Access, engagement, networks, and norms: Dimensions of social capital at work in a first grade classroom
Social capital refers to access and use of resources available through one's networks to solve problems, and the norms that reflect inclusive or exclusive access to those networks and resources. Research has found positive relationships between social capital, academic achievement, and attainment. Studies, however, have generally examined social capital through factors that occur outside the classroom; students who have social capital, acquired through their family and community relationships, seem to be more successful academically. Limited research has explored what if any factors within the classroom might impact the production, and nature of social capital, or its workings in a classroom. The purpose of this study was to explore the workings and nature of classroom social capital, including its possible relationships to engagement and cognition among 5 student participants. Using methods of qualitative data collection, mixed methods were used to analyze information resources, participants' networking, student work, and classroom discourse. Eight interdependent networking factors and 3 overarching patterns of norms were discovered. The networking factors reflected the structure, content, processes, purposes, and acceptability of participants' networking. The norms, also working interdependently, appeared to promote or inhibit among other things, engagement in networking, help seeking, access, sharing, and intertextual use of diverse, often complex sources of information. Through interaction of the 8 factors and 3 overarching norms, ongoing outcomes of networking appeared to include the creation of bridging (inclusive) and bonding (exclusive) forms of social capital, and depth of scientific conceptual understanding, in this case, about birds. Bridging social capital appeared related to willingness to engage in strong and weak tie networking, help seeking, intertextuality, and possibly to mastery goal orientation for all participants, regardless of reading level. Expository sources more so than narrative texts generated intertextually dense, social and cognitive networks, often between members with weak ties. Together the networking factors and norms shed light on the way discourse, resources, and practice might impact social capital, suggesting that forms of social capital may be produced, accumulated, and depleted by factors and norms that are open to variation and occur within the classroom. ^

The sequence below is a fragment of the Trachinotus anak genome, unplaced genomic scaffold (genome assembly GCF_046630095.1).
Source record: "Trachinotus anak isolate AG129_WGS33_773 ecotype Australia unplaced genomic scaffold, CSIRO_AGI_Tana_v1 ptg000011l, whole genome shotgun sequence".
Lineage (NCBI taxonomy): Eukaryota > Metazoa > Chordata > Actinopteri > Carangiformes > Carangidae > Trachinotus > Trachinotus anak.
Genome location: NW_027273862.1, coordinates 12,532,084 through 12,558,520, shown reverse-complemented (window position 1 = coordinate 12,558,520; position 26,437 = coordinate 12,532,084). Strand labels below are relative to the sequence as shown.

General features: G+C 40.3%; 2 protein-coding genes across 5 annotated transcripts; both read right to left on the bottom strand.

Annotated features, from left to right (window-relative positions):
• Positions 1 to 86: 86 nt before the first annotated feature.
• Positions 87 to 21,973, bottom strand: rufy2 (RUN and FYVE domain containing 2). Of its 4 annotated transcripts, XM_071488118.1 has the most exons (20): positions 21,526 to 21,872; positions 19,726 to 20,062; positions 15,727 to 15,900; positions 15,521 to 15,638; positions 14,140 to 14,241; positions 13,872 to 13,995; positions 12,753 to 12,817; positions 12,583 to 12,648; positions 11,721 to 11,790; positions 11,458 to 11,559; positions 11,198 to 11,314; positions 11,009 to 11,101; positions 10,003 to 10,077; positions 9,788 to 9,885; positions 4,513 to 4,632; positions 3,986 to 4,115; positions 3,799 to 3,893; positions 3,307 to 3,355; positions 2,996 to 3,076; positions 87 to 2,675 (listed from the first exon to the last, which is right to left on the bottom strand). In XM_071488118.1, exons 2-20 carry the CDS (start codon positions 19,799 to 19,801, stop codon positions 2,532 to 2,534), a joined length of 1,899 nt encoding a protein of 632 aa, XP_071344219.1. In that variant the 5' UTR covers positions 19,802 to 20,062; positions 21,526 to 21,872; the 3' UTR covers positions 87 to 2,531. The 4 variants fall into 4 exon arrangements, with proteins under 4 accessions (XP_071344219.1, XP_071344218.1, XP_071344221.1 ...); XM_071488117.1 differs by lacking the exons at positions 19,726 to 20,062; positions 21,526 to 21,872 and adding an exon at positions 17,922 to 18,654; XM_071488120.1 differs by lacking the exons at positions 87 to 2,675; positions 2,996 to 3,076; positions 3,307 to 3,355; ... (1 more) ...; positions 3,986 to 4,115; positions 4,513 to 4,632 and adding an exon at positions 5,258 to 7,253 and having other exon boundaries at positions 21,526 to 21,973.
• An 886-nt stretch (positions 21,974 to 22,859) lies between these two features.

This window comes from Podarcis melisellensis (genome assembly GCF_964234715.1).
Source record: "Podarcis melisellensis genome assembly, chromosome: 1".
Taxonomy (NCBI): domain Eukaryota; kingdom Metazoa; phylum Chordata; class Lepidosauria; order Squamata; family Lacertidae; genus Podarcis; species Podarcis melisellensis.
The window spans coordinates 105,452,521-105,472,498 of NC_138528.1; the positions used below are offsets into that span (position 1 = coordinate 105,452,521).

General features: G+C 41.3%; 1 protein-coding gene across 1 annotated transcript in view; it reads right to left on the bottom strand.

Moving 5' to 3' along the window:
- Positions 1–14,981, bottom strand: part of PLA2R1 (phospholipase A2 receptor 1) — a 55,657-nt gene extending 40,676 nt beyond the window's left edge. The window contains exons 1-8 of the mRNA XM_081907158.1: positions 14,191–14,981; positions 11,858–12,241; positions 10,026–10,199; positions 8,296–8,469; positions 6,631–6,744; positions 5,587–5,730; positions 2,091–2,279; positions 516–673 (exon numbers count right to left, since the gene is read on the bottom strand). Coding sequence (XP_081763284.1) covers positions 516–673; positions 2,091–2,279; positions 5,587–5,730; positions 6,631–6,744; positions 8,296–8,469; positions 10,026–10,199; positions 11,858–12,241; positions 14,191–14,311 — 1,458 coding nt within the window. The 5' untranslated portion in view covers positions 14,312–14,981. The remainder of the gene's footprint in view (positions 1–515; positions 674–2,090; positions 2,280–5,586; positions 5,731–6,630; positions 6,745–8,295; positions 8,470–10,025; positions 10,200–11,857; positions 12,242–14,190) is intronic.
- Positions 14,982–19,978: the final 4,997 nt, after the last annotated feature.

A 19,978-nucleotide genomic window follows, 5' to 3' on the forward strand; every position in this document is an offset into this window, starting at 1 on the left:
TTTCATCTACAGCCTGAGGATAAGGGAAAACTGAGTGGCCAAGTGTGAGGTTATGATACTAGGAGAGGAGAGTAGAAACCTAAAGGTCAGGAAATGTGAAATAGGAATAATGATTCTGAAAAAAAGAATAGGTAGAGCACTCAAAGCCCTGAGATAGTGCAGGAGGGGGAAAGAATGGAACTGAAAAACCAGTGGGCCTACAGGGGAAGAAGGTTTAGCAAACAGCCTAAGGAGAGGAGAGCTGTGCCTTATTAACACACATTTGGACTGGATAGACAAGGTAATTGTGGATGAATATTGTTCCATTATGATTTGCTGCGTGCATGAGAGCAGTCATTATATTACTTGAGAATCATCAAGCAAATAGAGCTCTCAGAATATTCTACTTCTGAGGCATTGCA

Education, Elementary|Psychology, Cognitive|Sociology, Social Structure and Development|Education, Sciences
"Access, engagement, networks, and norms: Dimensions of social capital at work in a first grade classroom"
(January 1, 2006).
ETD Collection for Fordham University.